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Christian hip hop artist Lecrae has often been vocal about standing up for black lives on social media and beyond. And in the days since the police shootings of Philando Castile and Alton Sterling, the Grammy-award winning musician has once again used his social media presence to talk about systemic racism and the Black Lives Matter movement.
“True faith stands up for the oppressed and the broken…” he wrote in a post. “Christians saying that ‘preaching the gospel is all we need’ ignores how sin affects infrastructures and societal systems.
“If you ever trusted in anything I’ve said, if you’ve used my words to stir your hope or joy, then trust that same voice now,” he continued. “This is an epidemic that school books or church services haven’t taught you.”
Read the full post below.
#philandocastile Arguments only prove my point. I will never stop. Justice. Side note the #AllLivesMatter hashtag is like spitting in the face of black folk. It comes off as extremely selfish and unsympathetic to a mourning person. Not because all lives don’t matter. Of course they do. But it’s very clear that black lives don’t to many in this country. No one goes up to lung cancer patients and says “Folks with Breast cancer matter too!” #AllCancerPatients matter. That’s Insensitive. True faith stands up for the oppressed and the broken. Obviously many can’t see the systemic effects of racism and abused authority. Many can’t see that racism has stained this country because they are privileged to not see it. Also Christians saying that ” preaching the gospel is all we need” ignores how sin affects infrastructures and societal systems. They project blame on themselves when they see these kinds of posts. You assume my anger is at white people and not white supremacy. No there are many “woke” white folks out here. Allies and friends. But if you ever trusted in anything I’ve said, if you’ve used my words to stir your hope or joy, then trust that same voice now. This is an epidemic that school books or church services haven’t taught you. And listen if you really really hate this post you are always free to Unfollow me. I’ll still love you.
Earlier in the week, the musician also tweeted that the freedom America celebrates on July 4 doesn’t apply to everyone. The tweet quickly went viral.
In an op-ed about race relations he later wrote for Billboard, he explained his reasoning: “I posted a picture of slaves in a cotton field instead because that was the vantage point of my ancestors on July 4, 1776. They weren’t free.”
The rapper, whose fan base reportedly includes many white evangelical Christians, wrote in the Billboard piece that many of his supporters were upset by that tweet. When Lecrae talks about race on social media, he often gets pushback from fans who claim he’s teaching a divisive message that is causing more racial tension. The comments in his posts are often littered with sentiments like “The race card needs to go, and Christ needs to be at the center,” or “How is saying that all lives matter selfish and rude?”
But, the rapper wrote, “There’s a difference between creating division and exposing the division that’s being ignored.”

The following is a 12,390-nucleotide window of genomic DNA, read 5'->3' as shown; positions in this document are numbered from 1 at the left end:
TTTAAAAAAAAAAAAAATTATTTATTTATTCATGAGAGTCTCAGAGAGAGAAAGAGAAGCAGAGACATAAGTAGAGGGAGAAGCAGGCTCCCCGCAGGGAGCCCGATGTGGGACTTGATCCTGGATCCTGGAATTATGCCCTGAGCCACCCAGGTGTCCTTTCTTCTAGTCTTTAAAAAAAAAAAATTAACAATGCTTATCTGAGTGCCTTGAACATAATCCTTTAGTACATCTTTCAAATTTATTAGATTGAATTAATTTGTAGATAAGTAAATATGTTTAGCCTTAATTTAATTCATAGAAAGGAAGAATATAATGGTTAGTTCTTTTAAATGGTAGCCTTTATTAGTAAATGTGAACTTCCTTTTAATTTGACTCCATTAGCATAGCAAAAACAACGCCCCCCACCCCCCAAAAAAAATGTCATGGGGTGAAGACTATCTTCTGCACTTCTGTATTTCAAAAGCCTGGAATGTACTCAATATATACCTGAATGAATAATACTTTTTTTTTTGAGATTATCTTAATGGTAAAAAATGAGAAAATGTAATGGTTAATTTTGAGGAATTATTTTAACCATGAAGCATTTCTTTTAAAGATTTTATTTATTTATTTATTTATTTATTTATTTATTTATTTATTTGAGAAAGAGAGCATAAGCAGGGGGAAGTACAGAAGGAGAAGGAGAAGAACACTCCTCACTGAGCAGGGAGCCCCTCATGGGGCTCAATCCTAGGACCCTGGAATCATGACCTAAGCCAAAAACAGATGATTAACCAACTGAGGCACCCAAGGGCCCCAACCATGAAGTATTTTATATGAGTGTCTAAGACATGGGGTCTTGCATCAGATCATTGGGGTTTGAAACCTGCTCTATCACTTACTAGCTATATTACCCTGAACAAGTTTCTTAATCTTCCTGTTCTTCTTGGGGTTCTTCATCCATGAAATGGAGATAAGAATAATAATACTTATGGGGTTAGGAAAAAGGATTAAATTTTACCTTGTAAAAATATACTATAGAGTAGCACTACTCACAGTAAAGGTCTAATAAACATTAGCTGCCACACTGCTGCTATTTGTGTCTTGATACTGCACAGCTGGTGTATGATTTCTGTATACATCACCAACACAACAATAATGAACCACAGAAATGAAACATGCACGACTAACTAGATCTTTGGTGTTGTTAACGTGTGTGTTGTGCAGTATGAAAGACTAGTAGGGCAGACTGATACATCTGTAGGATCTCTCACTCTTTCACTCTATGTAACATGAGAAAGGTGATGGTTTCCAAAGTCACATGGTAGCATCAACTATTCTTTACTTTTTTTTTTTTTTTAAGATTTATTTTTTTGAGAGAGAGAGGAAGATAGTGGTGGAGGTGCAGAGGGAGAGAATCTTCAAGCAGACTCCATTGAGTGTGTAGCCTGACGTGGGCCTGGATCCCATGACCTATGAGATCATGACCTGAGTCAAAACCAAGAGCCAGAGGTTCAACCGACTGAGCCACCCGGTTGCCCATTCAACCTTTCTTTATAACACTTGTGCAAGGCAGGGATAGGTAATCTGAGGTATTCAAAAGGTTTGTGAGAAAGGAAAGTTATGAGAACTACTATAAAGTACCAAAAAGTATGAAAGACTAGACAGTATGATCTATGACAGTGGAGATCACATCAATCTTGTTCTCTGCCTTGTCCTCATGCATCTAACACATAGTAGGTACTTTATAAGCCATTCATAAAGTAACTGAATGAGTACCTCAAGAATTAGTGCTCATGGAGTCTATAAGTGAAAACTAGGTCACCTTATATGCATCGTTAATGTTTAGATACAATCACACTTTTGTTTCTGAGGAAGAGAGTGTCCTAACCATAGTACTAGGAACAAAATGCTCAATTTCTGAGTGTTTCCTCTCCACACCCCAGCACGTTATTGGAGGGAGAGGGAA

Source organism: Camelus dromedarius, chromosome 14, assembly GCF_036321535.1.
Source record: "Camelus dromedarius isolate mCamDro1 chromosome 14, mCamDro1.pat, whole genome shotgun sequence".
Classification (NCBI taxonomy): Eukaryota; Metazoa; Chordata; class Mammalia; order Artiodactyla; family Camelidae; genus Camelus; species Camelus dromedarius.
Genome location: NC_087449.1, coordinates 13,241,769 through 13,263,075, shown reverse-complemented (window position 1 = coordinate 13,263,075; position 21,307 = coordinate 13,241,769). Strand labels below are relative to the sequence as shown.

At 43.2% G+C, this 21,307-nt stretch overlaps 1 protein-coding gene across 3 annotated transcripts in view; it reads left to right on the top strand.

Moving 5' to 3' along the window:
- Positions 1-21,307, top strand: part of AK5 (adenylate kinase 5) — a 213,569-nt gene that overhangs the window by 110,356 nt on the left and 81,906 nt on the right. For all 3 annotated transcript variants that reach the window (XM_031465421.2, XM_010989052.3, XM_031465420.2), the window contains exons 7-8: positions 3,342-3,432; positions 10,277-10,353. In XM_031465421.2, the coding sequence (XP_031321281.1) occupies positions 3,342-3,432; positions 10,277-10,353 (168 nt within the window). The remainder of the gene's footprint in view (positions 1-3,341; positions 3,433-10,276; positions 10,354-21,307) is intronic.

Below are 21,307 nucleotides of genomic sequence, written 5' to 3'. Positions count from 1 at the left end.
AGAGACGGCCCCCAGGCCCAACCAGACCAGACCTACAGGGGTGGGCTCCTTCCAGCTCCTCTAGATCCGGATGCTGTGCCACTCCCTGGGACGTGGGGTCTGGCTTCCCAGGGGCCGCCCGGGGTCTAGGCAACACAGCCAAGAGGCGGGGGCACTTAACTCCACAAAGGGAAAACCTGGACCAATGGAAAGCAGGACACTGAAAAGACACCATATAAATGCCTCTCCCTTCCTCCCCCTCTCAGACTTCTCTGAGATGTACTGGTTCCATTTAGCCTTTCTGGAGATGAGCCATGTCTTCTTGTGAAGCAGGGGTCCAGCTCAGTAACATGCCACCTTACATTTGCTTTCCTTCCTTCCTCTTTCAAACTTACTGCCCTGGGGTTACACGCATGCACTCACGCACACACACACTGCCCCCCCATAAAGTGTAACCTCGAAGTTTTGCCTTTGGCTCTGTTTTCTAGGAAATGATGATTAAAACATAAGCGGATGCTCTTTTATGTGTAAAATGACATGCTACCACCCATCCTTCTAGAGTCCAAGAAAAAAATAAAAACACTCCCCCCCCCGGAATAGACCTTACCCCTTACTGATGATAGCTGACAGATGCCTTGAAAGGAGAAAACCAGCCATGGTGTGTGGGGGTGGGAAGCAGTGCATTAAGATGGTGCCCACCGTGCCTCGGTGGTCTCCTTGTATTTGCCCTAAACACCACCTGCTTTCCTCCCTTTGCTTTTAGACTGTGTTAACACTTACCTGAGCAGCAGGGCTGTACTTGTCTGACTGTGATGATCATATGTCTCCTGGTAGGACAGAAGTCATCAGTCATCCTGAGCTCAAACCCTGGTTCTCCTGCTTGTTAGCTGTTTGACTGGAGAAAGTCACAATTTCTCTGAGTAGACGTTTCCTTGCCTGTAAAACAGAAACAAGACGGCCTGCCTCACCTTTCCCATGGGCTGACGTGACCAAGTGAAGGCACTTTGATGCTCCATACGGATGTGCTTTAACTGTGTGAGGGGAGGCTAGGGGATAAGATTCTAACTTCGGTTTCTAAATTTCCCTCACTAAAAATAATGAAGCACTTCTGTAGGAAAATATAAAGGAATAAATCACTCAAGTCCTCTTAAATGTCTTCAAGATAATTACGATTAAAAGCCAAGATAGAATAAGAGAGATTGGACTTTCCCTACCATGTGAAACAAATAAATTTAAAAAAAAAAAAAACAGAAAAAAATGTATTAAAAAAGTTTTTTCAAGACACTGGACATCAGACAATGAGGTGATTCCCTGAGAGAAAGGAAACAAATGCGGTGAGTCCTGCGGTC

For Lecrae, understanding begins with humility and with listening to voices you may not agree with. It takes humility, he writes, to hear another person’s vantage point and life story.
“A lot of times, when you don’t have to deal with some of the circumstances that affect minority culture, you just don’t think they exist. This is a conversation I have with lots of my white friends all the time,” he wrote. “When I share my experiences with them, they’re like, ‘Oh. Really?’”
Statistics show that there is a difference in the way white and minority Protestants perceive police brutality towards black lives. According to a 2015 study conducted by the Public Religion Research Institute, 57 percent of white evangelical Protestants believed the killings of black men by police in Ferguson, New York and Baltimore were “isolated incidents.” In contrast, 70 percent of minority Protestants including black, Latinx, Asian Pacific Islanders, and mixed-race Protestants agreed that these deaths are part of a broader problem and a pattern of injustice towards African Americans.
From his advocacy online, it’s clear that regardless of the opinions of his critics, Lecrae is intent on doing his part to close this gap in understanding.
“This is a moral issue across the board for humanity,” he wrote in the Billboard op-ed. “If you subscribe to any moral code that says you should care for humanity, obviously black people will fit into that category. So why would you not advocate for justice and truth unless you have something to lose?”
A picture says a thousand words. These are precious and hard moments all in one. He’s watching it all unfold and has a million questions just like I did. Our realities our different. Me and my fathers realities are different. My father was forced to use “colored” water fountains and bathrooms and had no great educational options. I have a college education and yet still have to push back on systemic racism. What will the future hold for my son? Hopefully a more unified nation where peace and equality are the standard. We all know heaven holds what the earth groans for.